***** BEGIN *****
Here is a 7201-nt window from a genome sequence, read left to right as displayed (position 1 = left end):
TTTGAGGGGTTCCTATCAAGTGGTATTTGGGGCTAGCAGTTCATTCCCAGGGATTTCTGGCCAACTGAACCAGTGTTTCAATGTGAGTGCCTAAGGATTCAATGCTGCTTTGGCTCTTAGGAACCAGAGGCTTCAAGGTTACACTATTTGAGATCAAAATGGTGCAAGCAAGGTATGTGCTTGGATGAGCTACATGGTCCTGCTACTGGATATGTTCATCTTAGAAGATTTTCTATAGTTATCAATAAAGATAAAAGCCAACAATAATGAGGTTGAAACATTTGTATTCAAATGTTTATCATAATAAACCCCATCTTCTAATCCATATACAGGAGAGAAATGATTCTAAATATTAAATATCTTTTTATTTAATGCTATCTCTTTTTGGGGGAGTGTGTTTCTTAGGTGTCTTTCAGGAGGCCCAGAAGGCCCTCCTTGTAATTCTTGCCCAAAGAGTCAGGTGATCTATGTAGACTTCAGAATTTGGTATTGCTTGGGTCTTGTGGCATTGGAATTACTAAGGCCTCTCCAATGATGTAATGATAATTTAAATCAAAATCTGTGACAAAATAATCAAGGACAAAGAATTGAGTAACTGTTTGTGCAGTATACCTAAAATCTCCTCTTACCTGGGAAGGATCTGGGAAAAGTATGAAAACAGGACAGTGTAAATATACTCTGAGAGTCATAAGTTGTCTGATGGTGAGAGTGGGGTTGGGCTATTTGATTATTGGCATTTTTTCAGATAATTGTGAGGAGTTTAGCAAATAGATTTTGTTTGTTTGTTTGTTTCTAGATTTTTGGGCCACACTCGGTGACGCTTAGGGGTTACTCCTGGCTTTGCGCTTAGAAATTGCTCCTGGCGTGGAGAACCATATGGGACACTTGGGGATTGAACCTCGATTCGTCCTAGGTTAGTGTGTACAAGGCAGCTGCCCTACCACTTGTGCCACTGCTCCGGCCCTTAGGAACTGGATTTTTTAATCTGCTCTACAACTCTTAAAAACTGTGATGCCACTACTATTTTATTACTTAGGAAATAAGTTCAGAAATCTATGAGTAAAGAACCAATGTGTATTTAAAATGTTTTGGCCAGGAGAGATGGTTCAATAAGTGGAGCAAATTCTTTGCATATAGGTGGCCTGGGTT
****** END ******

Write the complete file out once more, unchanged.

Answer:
Here is a 7201-nt window from a genome sequence, read left to right as displayed (position 1 = left end):
TTTGAGGGGTTCCTATCAAGTGGTATTTGGGGCTAGCAGTTCATTCCCAGGGATTTCTGGCCAACTGAACCAGTGTTTCAATGTGAGTGCCTAAGGATTCAATGCTGCTTTGGCTCTTAGGAACCAGAGGCTTCAAGGTTACACTATTTGAGATCAAAATGGTGCAAGCAAGGTATGTGCTTGGATGAGCTACATGGTCCTGCTACTGGATATGTTCATCTTAGAAGATTTTCTATAGTTATCAATAAAGATAAAAGCCAACAATAATGAGGTTGAAACATTTGTATTCAAATGTTTATCATAATAAACCCCATCTTCTAATCCATATACAGGAGAGAAATGATTCTAAATATTAAATATCTTTTTATTTAATGCTATCTCTTTTTGGGGGAGTGTGTTTCTTAGGTGTCTTTCAGGAGGCCCAGAAGGCCCTCCTTGTAATTCTTGCCCAAAGAGTCAGGTGATCTATGTAGACTTCAGAATTTGGTATTGCTTGGGTCTTGTGGCATTGGAATTACTAAGGCCTCTCCAATGATGTAATGATAATTTAAATCAAAATCTGTGACAAAATAATCAAGGACAAAGAATTGAGTAACTGTTTGTGCAGTATACCTAAAATCTCCTCTTACCTGGGAAGGATCTGGGAAAAGTATGAAAACAGGACAGTGTAAATATACTCTGAGAGTCATAAGTTGTCTGATGGTGAGAGTGGGGTTGGGCTATTTGATTATTGGCATTTTTTCAGATAATTGTGAGGAGTTTAGCAAATAGATTTTGTTTGTTTGTTTGTTTCTAGATTTTTGGGCCACACTCGGTGACGCTTAGGGGTTACTCCTGGCTTTGCGCTTAGAAATTGCTCCTGGCGTGGAGAACCATATGGGACACTTGGGGATTGAACCTCGATTCGTCCTAGGTTAGTGTGTACAAGGCAGCTGCCCTACCACTTGTGCCACTGCTCCGGCCCTTAGGAACTGGATTTTTTAATCTGCTCTACAACTCTTAAAAACTGTGATGCCACTACTATTTTATTACTTAGGAAATAAGTTCAGAAATCTATGAGTAAAGAACCAATGTGTATTTAAAATGTTTTGGCCAGGAGAGATGGTTCAATAAGTGGAGCAAATTCTTTGCATATAGGTGGCCTGGGTT